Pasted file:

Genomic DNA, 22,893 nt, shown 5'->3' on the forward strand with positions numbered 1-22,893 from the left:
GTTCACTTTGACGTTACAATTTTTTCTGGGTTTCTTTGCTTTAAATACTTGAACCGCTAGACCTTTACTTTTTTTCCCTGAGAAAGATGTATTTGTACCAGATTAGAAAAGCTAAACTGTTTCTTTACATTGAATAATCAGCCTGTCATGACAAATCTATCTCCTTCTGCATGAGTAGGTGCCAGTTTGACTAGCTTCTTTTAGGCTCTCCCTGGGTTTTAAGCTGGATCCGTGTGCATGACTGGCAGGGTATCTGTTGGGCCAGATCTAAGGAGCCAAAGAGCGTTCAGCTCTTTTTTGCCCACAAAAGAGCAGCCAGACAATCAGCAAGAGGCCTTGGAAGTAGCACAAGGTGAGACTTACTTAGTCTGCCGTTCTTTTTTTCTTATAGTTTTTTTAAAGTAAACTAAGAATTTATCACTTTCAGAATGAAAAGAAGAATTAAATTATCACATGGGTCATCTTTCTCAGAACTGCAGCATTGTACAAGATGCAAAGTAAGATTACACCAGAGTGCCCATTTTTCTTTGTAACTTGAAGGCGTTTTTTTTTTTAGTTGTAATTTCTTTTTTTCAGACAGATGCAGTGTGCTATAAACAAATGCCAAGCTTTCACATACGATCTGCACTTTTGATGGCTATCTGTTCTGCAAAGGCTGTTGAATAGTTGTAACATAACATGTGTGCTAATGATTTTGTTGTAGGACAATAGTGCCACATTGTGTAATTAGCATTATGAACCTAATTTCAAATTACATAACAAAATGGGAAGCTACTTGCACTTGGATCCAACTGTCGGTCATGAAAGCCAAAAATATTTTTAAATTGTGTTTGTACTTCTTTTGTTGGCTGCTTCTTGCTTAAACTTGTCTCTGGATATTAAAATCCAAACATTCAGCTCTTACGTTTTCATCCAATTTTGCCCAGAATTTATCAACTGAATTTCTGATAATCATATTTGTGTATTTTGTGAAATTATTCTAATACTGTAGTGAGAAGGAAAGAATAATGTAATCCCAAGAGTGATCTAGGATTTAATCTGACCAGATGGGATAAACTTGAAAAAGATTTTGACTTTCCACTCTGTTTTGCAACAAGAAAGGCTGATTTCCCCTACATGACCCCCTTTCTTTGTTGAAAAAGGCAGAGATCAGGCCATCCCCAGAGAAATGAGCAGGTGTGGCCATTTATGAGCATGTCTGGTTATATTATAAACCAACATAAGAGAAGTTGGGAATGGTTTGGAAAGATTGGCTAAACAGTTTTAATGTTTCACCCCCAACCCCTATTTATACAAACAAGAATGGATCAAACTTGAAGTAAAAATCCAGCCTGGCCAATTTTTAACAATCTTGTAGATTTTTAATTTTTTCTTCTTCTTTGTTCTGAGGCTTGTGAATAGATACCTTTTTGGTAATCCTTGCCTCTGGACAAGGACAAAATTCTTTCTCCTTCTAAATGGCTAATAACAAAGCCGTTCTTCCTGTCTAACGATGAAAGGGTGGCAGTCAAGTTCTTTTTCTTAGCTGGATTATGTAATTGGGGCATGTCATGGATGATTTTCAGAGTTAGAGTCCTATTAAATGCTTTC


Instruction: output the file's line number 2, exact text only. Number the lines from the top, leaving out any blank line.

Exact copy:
GTTCACTTTGACGTTACAATTTTTTCTGGGTTTCTTTGCTTTAAATACTTGAACCGCTAGACCTTTACTTTTTTTCCCTGAGAAAGATGTATTTGTACCAGATTAGAAAAGCTAAACTGTTTCTTTACATTGAATAATCAGCCTGTCATGACAAATCTATCTCCTTCTGCATGAGTAGGTGCCAGTTTGACTAGCTTCTTTTAGGCTCTCCCTGGGTTTTAAGCTGGATCCGTGTGCATGACTGGCAGGGTATCTGTTGGGCCAGATCTAAGGAGCCAAAGAGCGTTCAGCTCTTTTTTGCCCACAAAAGAGCAGCCAGACAATCAGCAAGAGGCCTTGGAAGTAGCACAAGGTGAGACTTACTTAGTCTGCCGTTCTTTTTTTCTTATAGTTTTTTTAAAGTAAACTAAGAATTTATCACTTTCAGAATGAAAAGAAGAATTAAATTATCACATGGGTCATCTTTCTCAGAACTGCAGCATTGTACAAGATGCAAAGTAAGATTACACCAGAGTGCCCATTTTTCTTTGTAACTTGAAGGCGTTTTTTTTTTTAGTTGTAATTTCTTTTTTTCAGACAGATGCAGTGTGCTATAAACAAATGCCAAGCTTTCACATACGATCTGCACTTTTGATGGCTATCTGTTCTGCAAAGGCTGTTGAATAGTTGTAACATAACATGTGTGCTAATGATTTTGTTGTAGGACAATAGTGCCACATTGTGTAATTAGCATTATGAACCTAATTTCAAATTACATAACAAAATGGGAAGCTACTTGCACTTGGATCCAACTGTCGGTCATGAAAGCCAAAAATATTTTTAAATTGTGTTTGTACTTCTTTTGTTGGCTGCTTCTTGCTTAAACTTGTCTCTGGATATTAAAATCCAAACATTCAGCTCTTACGTTTTCATCCAATTTTGCCCAGAATTTATCAACTGAATTTCTGATAATCATATTTGTGTATTTTGTGAAATTATTCTAATACTGTAGTGAGAAGGAAAGAATAATGTAATCCCAAGAGTGATCTAGGATTTAATCTGACCAGATGGGATAAACTTGAAAAAGATTTTGACTTTCCACTCTGTTTTGCAACAAGAAAGGCTGATTTCCCCTACATGACCCCCTTTCTTTGTTGAAAAAGGCAGAGATCAGGCCATCCCCAGAGAAATGAGCAGGTGTGGCCATTTATGAGCATGTCTGGTTATATTATAAACCAACATAAGAGAAGTTGGGAATGGTTTGGAAAGATTGGCTAAACAGTTTTAATGTTTCACCCCCAACCCCTATTTATACAAACAAGAATGGATCAAACTTGAAGTAAAAATCCAGCCTGGCCAATTTTTAACAATCTTGTAGATTTTTAATTTTTTCTTCTTCTTTGTTCTGAGGCTTGTGAATAGATACCTTTTTGGTAATCCTTGCCTCTGGACAAGGACAAAATTCTTTCTCCTTCTAAATGGCTAATAACAAAGCCGTTCTTCCTGTCTAACGATGAAAGGGTGGCAGTCAAGTTCTTTTTCTTAGCTGGATTATGTAATTGGGGCATGTCATGGATGATTTTCAGAGTTAGAGTCCTATTAAATGCTTTC